I never thought 16-0 was going to happen. I did sort of want 15-1. Curtis "Matt" Painter is not capable of delivering that. Ultimately, yesterday changed nothing. This is still the same team it was 48 hours ago. They are still going to win the Super Bowl. It will still be awesome. Now, they'll be forever known as the team that only lost when they wanted to. Again, I'm not changing my opinon from yesterday. This was a mess and poorly done. It'll go on the Painful Losses List. But there is plenty of good that came of it.
They had to pull Peyton.
If anything happened to him, we'd probably not pick up another first down the rest of the season, let alone win a game.
Curtis Painter is NOT an NFL quarterback. No team in football has a bigger drop off from #1 to #2 QB.
If anything, Manning won the MVP award today by not playing.
Jim Caldwell is a brave man. He just promised Colts fans everywhere that the 2009 Colts are going to win the Super Bowl. And woe unto him if he doesn't fulfill that promise. Unfair on our part? Yes. Caldwell was just doing what he thought was best for his team. Unwise on his part? Yes, I think it was terribly unwise.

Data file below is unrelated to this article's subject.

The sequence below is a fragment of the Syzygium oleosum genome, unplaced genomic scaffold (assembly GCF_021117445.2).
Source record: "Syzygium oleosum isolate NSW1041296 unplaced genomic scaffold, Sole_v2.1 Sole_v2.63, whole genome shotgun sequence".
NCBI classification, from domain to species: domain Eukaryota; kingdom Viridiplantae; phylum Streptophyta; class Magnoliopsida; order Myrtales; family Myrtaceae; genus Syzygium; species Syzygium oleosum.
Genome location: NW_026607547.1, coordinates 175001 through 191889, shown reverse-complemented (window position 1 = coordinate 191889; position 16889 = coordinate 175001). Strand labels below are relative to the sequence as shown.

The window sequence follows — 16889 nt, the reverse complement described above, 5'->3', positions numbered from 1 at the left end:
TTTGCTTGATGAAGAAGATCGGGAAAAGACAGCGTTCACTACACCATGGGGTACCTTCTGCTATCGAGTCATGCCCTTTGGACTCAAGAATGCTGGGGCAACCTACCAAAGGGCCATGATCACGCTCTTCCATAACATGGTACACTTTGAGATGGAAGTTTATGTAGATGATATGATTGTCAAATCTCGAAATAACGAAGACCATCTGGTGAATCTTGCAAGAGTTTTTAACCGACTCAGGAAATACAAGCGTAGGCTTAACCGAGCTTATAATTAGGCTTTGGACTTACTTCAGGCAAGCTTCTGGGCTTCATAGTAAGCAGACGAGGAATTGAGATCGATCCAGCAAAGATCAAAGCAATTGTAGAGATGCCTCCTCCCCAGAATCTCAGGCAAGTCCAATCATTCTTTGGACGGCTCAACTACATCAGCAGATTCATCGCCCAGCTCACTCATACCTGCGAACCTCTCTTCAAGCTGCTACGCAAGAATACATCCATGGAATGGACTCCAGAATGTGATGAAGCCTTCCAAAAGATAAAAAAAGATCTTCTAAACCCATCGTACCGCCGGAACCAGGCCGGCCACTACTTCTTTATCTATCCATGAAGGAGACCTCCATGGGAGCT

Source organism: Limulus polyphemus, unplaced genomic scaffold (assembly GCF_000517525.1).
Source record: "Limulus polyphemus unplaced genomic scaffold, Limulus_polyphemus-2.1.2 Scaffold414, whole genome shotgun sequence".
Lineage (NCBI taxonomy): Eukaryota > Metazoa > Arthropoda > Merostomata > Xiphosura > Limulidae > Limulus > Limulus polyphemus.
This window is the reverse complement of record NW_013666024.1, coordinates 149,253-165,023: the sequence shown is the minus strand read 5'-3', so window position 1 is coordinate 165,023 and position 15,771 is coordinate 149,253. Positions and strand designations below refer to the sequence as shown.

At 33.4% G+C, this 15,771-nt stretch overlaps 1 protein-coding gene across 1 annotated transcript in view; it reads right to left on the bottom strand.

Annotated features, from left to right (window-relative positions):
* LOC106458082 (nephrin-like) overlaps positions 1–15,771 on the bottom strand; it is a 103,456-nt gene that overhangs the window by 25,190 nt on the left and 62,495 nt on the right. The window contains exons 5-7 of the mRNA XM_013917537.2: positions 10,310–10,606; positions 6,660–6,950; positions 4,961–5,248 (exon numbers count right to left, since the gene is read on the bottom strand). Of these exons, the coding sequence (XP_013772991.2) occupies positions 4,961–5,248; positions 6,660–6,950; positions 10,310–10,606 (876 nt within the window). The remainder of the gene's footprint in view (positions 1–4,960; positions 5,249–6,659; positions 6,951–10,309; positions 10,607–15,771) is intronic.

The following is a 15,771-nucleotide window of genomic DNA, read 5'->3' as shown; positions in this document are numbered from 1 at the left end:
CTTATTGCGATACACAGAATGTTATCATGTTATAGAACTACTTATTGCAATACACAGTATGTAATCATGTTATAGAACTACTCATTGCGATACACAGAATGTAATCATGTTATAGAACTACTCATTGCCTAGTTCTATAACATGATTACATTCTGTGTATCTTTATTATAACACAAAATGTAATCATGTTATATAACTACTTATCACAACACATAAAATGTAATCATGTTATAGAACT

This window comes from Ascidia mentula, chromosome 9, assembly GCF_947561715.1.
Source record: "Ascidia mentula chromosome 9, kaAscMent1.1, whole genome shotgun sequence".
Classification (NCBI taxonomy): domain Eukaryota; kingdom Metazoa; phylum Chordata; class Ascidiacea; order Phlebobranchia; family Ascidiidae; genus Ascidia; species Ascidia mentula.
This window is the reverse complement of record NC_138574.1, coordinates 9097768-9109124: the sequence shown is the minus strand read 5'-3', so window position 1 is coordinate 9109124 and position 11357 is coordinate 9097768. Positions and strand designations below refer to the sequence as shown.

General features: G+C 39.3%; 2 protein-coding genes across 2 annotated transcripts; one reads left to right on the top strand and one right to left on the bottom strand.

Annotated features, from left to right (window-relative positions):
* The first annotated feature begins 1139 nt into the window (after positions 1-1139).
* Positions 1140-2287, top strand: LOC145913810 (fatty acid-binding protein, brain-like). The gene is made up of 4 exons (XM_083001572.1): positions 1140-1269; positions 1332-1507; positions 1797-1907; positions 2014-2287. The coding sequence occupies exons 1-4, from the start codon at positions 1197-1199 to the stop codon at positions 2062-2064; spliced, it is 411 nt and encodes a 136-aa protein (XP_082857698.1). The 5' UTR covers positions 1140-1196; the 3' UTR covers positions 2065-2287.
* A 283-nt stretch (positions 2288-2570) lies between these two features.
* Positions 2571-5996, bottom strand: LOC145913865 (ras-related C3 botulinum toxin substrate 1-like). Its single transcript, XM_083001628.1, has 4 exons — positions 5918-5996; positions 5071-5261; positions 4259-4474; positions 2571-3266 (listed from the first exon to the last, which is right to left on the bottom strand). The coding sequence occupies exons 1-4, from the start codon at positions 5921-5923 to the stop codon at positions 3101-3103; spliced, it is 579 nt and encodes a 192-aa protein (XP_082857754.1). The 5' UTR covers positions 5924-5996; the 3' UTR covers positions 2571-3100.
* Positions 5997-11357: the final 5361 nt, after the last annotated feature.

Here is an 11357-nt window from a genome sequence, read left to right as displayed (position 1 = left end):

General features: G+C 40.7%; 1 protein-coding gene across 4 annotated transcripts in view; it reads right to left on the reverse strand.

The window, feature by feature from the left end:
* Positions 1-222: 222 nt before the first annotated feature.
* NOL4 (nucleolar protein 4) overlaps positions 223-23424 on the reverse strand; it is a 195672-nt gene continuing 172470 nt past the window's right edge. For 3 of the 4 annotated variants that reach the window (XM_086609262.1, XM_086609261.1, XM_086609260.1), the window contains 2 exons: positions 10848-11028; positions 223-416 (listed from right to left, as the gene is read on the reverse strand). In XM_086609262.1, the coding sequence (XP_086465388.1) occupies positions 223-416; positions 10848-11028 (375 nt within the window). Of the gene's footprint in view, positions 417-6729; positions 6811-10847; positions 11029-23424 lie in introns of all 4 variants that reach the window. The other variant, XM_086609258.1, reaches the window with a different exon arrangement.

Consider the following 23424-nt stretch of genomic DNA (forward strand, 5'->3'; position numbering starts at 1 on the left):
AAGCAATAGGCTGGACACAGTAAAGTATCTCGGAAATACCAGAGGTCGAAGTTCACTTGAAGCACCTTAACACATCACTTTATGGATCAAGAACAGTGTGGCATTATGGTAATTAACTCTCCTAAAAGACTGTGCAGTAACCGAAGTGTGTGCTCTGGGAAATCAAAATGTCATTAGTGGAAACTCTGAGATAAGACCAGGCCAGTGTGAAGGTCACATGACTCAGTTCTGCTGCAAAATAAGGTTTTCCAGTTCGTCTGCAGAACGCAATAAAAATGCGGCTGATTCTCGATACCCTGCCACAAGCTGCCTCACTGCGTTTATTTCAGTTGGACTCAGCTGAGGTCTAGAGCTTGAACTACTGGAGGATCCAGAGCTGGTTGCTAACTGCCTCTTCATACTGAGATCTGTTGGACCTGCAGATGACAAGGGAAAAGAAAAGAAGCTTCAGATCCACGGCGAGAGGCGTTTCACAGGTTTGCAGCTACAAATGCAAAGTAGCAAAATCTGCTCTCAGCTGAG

What we saw today at Lucas Oil Stadium was political suicide. Fans aren't fair. Fans aren't rational. Fans don't care if you start your head coaching career 14-0. In Indianapolis that generates less goodwill than you might think... especially when you willfully throw away a chance at a perfect 19-0 season.
20 minutes to play. A 15-10 lead. An all-pro quarterback who is torching the best pass D in the league. A rookie quarterback on the opposing sideline who has no chance of beating you. What the hell were you thinking, Jim Caldwell? You brave son of a bitch.
Me? I'll get over it. I was emotionally prepared for this decision. I sent DZ a stream of IM'ed profanities, for which I apologize.